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The Effects Of Uber’s Surge Pricing: A Case Study

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The Effects Of Uber’s Surge Pricing: A Case Study by Chicago Booth

Jonathan Hall, Cory Kendrick, Chris Nosko

Uber is a platform that connects riders to independent drivers (“driver-partners”) who are nearby.

Riders open the Uber app to see the availability of rides and the price and can then choose to request a ride. If a rider chooses to request a ride, the app calculates the fare based on time and distance traveled and bills the rider electronically. In the event that there are relatively more riders than driver-partners such that the availability of driver-partners is limited and the wait time for a ride is high or no rides are available, Uber employs a “surge pricing” algorithm to equilibrate supply and demand. The algorithm assigns a simple “multiplier” that multiplies the standard fare in order to derive the “surged” fare. The surge multiplier is presented to a rider in the app, and the rider must acknowledge the higher price before a request is sent to nearby drivers.

The Surge Algorithm in Action

Uber operates in a market with large fluctuations in demand and a variable supply of driver-partners. Driver-partners are free to work whenever they want and must be incentivized to provide services. Under these conditions, economic theory tells us that using prices to signal to riders that rides are scarce and inducing driver-partners to forgo other activities will close the gap between supply and demand and lead to improved outcomes for both riders (as a whole) and driver-partners.

Let’s illustrate the underlying economics by taking a typical example of surge in action. On March 21, 2015, pop superstar Ariana Grande played a sold out show at Madison Square Garden. Attendees attempting to get home after the concert caused a large spike in demand.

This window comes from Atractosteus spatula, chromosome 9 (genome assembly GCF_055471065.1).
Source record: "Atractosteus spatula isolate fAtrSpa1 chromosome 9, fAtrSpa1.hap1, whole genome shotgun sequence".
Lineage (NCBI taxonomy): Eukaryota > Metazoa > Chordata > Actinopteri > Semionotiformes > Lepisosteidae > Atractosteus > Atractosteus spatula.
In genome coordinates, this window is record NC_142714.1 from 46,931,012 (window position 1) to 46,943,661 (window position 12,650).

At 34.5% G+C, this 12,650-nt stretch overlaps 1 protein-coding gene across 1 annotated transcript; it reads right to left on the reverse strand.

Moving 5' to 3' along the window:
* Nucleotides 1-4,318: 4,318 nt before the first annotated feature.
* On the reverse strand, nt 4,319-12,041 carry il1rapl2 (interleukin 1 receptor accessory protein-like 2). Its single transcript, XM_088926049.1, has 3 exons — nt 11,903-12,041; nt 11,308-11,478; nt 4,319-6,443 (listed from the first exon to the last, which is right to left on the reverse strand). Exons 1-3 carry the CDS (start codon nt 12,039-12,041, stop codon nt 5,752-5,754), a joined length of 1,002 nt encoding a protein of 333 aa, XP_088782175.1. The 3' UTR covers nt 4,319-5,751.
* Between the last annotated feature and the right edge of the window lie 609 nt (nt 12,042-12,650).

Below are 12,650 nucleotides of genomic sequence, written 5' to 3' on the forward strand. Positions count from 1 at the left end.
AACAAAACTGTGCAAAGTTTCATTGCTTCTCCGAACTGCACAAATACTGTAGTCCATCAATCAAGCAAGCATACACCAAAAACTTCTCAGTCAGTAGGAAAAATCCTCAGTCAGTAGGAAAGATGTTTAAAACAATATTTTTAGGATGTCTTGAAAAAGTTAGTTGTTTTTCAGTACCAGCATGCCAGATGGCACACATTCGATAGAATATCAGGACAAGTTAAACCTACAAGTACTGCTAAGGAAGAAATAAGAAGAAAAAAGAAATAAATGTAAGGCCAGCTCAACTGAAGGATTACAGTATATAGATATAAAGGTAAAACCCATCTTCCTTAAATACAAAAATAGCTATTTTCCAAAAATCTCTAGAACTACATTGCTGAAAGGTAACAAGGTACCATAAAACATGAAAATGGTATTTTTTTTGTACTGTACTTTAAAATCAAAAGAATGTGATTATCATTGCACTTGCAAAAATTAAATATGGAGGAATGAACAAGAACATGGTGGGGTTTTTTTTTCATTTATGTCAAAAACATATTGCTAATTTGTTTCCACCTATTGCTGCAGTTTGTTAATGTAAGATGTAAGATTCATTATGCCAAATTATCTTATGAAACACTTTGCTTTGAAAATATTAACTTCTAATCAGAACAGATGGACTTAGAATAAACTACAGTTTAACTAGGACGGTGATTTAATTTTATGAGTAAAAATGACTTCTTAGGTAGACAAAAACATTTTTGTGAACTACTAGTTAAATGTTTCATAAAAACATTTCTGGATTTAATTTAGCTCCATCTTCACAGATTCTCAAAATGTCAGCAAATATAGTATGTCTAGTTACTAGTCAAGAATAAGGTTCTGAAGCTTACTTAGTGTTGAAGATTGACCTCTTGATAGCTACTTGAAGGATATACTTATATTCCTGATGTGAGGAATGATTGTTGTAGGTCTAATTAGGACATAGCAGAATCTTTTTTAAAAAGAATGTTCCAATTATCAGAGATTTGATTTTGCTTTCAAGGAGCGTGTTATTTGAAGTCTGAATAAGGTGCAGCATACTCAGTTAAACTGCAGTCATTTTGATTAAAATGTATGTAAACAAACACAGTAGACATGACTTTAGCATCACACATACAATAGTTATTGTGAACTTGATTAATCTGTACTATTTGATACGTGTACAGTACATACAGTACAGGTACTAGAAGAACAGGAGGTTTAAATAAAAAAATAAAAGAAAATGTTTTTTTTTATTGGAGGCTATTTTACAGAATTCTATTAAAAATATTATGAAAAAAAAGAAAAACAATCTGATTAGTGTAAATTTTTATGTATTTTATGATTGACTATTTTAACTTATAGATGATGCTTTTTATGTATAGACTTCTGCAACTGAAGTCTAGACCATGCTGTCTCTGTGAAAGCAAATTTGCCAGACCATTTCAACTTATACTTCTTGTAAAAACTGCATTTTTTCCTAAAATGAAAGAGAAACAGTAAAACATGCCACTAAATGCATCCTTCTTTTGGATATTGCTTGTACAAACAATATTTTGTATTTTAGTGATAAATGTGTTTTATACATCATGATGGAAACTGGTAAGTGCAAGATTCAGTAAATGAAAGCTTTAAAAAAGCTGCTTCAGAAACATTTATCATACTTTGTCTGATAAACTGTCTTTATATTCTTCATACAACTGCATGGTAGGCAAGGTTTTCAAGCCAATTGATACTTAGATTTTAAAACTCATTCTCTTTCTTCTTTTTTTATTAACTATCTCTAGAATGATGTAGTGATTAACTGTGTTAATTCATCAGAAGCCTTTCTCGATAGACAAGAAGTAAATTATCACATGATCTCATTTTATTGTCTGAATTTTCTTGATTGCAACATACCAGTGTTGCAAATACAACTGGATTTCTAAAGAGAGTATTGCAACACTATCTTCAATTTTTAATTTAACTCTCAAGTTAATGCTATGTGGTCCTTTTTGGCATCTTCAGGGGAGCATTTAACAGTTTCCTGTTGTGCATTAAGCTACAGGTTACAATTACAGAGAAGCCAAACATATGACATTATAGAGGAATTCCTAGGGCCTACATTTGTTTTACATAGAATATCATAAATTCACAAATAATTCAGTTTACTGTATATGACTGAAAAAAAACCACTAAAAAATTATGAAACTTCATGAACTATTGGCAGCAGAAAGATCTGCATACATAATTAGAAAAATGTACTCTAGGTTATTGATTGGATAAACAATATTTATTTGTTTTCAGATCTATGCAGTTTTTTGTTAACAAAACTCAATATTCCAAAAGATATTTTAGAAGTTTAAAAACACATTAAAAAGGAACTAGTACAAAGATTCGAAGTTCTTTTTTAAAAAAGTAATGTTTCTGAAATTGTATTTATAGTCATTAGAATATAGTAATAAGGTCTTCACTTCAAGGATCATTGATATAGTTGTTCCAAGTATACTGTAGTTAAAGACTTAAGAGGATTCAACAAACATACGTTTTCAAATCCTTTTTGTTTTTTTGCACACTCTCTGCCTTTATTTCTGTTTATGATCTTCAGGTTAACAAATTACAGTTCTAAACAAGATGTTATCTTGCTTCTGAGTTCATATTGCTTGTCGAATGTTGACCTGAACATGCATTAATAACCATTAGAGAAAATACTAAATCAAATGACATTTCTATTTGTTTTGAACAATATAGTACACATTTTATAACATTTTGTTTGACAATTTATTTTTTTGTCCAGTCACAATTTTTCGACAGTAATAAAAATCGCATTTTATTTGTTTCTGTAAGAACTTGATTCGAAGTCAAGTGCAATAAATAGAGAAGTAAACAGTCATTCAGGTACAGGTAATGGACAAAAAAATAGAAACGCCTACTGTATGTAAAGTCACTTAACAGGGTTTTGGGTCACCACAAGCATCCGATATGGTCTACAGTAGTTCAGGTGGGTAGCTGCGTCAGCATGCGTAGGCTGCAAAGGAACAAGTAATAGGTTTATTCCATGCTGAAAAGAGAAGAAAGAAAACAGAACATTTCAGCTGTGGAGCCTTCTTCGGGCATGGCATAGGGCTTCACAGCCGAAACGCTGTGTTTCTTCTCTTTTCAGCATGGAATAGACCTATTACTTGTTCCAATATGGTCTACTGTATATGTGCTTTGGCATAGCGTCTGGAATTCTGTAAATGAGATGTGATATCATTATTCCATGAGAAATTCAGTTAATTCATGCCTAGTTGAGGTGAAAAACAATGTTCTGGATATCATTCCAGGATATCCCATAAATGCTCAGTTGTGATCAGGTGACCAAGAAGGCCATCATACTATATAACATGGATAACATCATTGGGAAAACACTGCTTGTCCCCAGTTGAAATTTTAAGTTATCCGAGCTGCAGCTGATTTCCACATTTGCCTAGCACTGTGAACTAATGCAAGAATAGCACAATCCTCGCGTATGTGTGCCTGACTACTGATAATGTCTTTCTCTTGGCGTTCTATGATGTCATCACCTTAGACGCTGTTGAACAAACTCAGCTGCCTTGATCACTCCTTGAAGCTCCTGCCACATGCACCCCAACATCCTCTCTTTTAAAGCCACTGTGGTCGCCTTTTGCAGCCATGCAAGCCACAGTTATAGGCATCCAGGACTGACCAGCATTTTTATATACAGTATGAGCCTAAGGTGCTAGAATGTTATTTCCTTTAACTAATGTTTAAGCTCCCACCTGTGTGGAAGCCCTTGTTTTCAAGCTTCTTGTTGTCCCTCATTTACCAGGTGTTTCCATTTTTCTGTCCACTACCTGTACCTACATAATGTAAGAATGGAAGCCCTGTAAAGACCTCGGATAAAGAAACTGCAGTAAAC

Figure 1 shows the number of riders opening the Uber app in the vicinity of Madison Square Garden directly after the concert ended:

App openings are a good representation of those who are in the market for Uber’s services and thus provide a nice measure of demand. As we can see from the red line, the number of riders opening the app after the concert spiked up to 4 times the normal number of app openings.

Because of this increase in demand relative to the number of available Uber cars in the area, surge kicked in, fluctuating between 1 and 1.8x for over an hour after the concert ended.

The first beneficial effect of surge was to increase the number of driver-partners in the area. Surge signaled that this was a valuable time to be on the road, and driver-partner supply
increased by up to 2x the presurge baseline. This increase in driver-partner supply was a net win for riders in the area because more of them were able to take advantage of Uber services. The supply response is shown in Figure 2:


The second effect of surge pricing was to allocate rides to those that value them most. Figure 3 shows that, while the number of app openings increased dramatically, the number of actual requests didn’t increase by as much. This came from riders who opened the app, saw that surge pricing was in effect and decided to take an alternate form of transportation or chose to wait for surge pricing to end. From an economic efficiency standpoint, this was highly beneficial because those that ended up requesting a ride are those for which their outside option was worse, leading them to value Uber more in that particular moment. The gap between the red and blue line could be tentatively interpreted as a measure of this allocative efficiency.


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